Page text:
A photographer whose work has stopped during the coronavirus crisis has been documenting her community in a series of doorstep photographs.
Birgitta Zoutman, from Shrewsbury, Shropshire, started photographing neighbours while on her daily cycle and sharing them on her Facebook page.
The pandemic forced her to close her studio and she said it felt "so good to be doing what I love again".
Pictures are free but Miss Zoutman asks for a donation to a local food bank.
The mother-of-two, from Castlefields, said the project "started by accident".
"I'd been aware of doorstop portraits and I didn't feel comfortable doing them initially," she said.
However, after one of her daily cycles she asked neighbours if she could take a portrait, posted them on her Facebook page "and it all went a bit mad".
She has been so overwhelmed that her daily hour is now booked up until 8 May.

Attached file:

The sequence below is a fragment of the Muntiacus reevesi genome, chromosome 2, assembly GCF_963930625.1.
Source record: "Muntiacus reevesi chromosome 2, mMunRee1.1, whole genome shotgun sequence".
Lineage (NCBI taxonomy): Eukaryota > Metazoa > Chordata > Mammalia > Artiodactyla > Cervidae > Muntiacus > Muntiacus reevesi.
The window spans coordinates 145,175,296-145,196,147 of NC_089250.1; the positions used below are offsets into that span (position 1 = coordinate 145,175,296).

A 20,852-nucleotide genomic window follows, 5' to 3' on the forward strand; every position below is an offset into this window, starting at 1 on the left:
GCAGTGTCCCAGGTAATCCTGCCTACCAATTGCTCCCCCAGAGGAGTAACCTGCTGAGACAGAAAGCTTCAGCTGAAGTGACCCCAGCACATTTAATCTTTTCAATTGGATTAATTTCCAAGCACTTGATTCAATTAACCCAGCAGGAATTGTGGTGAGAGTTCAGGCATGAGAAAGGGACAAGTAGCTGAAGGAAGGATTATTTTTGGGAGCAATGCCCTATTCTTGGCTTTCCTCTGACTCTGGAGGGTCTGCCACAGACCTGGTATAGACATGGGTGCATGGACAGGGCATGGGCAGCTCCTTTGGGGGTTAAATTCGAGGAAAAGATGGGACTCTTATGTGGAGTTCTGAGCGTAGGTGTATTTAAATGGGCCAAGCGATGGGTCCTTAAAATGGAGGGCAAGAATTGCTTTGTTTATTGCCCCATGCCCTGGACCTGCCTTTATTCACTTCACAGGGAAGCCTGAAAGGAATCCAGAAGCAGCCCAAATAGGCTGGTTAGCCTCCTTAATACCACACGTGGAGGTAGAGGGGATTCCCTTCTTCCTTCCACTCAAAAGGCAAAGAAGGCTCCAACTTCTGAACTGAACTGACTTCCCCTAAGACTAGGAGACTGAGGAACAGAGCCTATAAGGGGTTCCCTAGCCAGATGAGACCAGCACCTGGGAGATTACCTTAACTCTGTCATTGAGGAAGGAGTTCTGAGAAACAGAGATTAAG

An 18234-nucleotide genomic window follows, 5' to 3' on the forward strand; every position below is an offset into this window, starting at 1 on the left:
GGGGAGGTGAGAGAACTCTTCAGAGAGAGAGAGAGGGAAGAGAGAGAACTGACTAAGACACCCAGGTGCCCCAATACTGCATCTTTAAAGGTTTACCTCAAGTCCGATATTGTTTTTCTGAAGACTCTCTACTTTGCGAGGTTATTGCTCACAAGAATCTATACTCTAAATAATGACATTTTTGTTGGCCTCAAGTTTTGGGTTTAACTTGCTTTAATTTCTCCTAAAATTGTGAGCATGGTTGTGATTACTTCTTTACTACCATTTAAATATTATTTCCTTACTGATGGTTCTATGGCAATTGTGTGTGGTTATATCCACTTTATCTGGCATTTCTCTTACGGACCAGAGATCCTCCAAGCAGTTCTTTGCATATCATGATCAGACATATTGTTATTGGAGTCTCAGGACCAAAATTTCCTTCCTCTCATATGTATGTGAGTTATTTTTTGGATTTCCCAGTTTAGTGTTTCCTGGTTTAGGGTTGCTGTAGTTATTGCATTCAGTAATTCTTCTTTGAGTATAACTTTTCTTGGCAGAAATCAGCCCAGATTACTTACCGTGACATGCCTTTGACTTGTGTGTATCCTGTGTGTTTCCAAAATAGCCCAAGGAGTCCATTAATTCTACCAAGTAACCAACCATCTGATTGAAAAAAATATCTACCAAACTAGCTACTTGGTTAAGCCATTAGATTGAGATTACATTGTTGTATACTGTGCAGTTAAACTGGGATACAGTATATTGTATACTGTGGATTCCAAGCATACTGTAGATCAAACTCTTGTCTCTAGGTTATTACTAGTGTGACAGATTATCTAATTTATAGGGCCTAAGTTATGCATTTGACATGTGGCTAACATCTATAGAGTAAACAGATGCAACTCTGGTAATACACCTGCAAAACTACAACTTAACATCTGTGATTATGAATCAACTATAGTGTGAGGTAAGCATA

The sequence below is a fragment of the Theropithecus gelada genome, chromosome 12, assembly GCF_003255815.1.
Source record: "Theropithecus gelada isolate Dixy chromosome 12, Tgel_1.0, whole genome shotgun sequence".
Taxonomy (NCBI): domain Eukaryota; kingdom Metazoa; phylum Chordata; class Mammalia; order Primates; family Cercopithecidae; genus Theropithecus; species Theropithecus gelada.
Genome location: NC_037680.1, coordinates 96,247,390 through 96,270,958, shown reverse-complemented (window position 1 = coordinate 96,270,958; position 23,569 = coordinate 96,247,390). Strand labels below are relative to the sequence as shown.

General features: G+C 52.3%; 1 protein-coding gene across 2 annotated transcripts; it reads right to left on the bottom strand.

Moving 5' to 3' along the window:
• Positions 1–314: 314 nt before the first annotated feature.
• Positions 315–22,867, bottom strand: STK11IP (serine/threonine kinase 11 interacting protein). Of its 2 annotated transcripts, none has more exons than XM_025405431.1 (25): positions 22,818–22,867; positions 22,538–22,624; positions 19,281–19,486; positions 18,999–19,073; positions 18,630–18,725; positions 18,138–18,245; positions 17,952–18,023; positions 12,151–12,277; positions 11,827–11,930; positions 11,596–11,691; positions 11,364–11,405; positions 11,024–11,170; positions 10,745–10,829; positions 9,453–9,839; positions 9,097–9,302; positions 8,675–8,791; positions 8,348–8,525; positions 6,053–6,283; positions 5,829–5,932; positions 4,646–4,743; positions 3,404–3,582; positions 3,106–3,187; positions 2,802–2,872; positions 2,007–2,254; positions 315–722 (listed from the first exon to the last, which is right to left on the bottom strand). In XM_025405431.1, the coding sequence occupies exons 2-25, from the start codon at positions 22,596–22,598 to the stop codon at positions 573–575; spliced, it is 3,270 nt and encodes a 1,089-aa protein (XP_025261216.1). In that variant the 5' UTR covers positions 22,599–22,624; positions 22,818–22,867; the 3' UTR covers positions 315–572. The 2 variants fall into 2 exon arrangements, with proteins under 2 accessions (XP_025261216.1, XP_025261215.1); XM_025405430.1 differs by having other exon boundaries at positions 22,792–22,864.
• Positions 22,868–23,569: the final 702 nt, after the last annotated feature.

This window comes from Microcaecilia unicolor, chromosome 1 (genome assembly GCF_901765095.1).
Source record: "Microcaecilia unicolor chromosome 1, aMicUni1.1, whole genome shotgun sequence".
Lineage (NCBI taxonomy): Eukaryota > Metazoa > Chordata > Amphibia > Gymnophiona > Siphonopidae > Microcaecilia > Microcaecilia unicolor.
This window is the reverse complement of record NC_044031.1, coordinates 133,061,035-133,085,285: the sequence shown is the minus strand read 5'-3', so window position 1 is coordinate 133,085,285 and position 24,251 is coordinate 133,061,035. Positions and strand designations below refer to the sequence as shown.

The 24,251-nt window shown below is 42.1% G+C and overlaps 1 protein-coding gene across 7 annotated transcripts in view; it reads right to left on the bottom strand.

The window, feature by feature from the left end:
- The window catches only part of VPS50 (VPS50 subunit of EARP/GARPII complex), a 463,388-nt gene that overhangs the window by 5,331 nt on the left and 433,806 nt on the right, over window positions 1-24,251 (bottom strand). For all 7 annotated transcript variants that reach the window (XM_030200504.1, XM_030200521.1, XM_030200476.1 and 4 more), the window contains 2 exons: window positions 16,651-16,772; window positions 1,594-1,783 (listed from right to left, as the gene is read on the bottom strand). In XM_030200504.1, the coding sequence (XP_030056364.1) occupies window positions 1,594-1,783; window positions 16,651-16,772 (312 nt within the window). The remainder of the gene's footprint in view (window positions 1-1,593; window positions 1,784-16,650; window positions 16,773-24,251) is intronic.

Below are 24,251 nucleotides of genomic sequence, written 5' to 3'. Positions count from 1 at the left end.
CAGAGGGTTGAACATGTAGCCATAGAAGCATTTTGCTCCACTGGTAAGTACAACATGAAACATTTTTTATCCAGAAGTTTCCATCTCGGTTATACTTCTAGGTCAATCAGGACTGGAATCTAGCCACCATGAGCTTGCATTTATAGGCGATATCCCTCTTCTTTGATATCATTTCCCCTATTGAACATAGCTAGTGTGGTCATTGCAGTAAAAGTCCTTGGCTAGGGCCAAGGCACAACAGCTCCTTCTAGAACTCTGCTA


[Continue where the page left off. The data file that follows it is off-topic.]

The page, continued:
"I've offered to do them purely when I'm out on my bike ride so that I'm within government guidelines."
The 46-year-old will only carry out portraits within a 20-minute cycle from her home and uses a zoom lens to ensure social distancing.
She has asked for donations to Barnabas Community Projects as it is an organisation close to her heart.
"I haven't done this for my business, it's purely a community thing," she said.
"It's a moment in history, I didn't want to be taking money from it. But now it's taken off, I've got 30 people waiting to have their portraits, I thought I'd put it to good use."